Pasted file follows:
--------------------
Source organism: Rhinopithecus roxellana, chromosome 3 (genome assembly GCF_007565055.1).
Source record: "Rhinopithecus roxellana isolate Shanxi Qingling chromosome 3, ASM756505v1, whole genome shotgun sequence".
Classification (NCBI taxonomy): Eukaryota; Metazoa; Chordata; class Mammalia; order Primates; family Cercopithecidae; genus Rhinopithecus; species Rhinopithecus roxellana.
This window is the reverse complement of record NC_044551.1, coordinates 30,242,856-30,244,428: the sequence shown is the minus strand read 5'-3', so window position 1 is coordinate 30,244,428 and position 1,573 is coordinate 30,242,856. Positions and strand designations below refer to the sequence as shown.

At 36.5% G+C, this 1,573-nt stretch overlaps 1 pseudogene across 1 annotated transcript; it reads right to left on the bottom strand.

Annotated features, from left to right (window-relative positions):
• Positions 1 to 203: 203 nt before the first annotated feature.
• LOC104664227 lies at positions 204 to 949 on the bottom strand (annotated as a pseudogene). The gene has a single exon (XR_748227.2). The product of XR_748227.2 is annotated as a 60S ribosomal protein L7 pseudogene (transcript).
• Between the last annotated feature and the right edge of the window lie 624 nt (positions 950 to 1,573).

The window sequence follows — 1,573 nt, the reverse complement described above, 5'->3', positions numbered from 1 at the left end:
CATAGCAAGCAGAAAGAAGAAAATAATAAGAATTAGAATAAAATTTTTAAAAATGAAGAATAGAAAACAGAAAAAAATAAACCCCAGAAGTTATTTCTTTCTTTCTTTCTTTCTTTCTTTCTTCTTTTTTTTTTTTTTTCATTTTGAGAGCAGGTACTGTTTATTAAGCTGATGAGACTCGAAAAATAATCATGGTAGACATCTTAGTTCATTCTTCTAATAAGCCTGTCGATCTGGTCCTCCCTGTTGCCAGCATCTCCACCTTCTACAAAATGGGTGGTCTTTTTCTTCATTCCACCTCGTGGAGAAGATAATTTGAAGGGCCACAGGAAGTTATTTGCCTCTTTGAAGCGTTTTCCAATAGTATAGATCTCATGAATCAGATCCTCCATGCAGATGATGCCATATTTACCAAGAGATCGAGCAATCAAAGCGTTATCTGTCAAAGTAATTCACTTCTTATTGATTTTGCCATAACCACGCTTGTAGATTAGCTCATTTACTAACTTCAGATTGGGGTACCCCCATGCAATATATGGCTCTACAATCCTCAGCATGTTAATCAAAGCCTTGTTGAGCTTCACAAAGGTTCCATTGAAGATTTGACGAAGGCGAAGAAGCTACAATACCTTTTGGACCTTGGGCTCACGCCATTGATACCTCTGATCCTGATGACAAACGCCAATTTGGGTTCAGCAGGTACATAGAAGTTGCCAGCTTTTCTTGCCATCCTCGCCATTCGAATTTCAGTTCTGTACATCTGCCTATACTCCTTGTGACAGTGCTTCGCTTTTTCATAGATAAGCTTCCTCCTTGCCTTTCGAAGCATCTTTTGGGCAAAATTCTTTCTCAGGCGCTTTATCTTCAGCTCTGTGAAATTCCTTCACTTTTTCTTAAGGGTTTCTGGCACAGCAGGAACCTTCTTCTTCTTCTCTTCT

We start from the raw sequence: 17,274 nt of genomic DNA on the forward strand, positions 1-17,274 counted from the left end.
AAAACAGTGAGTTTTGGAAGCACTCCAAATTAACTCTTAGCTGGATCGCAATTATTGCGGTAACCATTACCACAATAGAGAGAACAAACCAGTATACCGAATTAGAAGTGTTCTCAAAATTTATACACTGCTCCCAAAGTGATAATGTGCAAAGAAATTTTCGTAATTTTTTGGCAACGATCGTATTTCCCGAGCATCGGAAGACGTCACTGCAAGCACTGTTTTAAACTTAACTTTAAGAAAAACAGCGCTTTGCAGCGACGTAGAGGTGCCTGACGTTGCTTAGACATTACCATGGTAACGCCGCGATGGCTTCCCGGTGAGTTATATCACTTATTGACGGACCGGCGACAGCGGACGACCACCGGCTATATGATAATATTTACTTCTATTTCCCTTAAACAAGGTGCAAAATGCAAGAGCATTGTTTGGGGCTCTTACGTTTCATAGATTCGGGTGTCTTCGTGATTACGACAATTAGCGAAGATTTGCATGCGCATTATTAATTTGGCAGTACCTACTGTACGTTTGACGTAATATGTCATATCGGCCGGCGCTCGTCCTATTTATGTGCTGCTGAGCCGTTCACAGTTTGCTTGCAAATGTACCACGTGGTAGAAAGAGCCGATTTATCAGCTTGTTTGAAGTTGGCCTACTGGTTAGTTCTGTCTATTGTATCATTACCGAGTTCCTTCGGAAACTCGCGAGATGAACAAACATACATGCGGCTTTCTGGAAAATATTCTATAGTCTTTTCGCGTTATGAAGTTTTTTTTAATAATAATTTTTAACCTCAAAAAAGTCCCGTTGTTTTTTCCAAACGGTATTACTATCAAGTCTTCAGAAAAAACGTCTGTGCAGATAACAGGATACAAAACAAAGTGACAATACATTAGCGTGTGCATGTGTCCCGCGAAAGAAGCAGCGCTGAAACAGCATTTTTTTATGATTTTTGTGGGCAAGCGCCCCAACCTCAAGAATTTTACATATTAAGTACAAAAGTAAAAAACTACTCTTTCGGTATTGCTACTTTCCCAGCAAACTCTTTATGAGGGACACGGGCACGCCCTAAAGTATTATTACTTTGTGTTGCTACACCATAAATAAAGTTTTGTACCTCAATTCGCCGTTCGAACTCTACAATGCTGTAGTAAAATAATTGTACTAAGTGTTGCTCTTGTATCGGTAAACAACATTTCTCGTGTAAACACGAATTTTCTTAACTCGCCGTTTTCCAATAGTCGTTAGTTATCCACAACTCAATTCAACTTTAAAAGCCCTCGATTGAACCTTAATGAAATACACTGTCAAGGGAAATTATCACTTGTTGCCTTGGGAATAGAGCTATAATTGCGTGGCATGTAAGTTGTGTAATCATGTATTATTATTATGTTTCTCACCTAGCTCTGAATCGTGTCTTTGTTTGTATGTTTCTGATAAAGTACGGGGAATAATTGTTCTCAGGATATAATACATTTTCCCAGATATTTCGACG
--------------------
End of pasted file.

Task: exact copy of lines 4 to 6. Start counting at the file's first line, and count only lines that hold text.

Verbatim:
This window is the reverse complement of record NC_044551.1, coordinates 30,242,856-30,244,428: the sequence shown is the minus strand read 5'-3', so window position 1 is coordinate 30,244,428 and position 1,573 is coordinate 30,242,856. Positions and strand designations below refer to the sequence as shown.

At 36.5% G+C, this 1,573-nt stretch overlaps 1 pseudogene across 1 annotated transcript; it reads right to left on the bottom strand.

Annotated features, from left to right (window-relative positions):